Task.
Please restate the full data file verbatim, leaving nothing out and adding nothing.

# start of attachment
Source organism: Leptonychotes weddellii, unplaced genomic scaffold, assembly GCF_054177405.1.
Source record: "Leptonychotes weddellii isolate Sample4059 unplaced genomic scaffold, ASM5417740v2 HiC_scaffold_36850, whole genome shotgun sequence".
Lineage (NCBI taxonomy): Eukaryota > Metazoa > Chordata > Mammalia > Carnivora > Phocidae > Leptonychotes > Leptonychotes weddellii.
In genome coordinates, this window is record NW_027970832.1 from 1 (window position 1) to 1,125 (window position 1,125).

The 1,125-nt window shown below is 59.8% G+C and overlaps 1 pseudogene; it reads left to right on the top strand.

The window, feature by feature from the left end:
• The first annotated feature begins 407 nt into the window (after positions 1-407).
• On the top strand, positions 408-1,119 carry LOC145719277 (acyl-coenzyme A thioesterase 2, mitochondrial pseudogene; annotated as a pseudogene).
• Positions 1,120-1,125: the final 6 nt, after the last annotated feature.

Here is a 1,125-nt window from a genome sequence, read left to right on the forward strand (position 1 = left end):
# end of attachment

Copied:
Source organism: Leptonychotes weddellii, unplaced genomic scaffold, assembly GCF_054177405.1.
Source record: "Leptonychotes weddellii isolate Sample4059 unplaced genomic scaffold, ASM5417740v2 HiC_scaffold_36850, whole genome shotgun sequence".
Lineage (NCBI taxonomy): Eukaryota > Metazoa > Chordata > Mammalia > Carnivora > Phocidae > Leptonychotes > Leptonychotes weddellii.
In genome coordinates, this window is record NW_027970832.1 from 1 (window position 1) to 1,125 (window position 1,125).

The 1,125-nt window shown below is 59.8% G+C and overlaps 1 pseudogene; it reads left to right on the top strand.

The window, feature by feature from the left end:
• The first annotated feature begins 407 nt into the window (after positions 1-407).
• On the top strand, positions 408-1,119 carry LOC145719277 (acyl-coenzyme A thioesterase 2, mitochondrial pseudogene; annotated as a pseudogene).
• Positions 1,120-1,125: the final 6 nt, after the last annotated feature.

Here is a 1,125-nt window from a genome sequence, read left to right on the forward strand (position 1 = left end):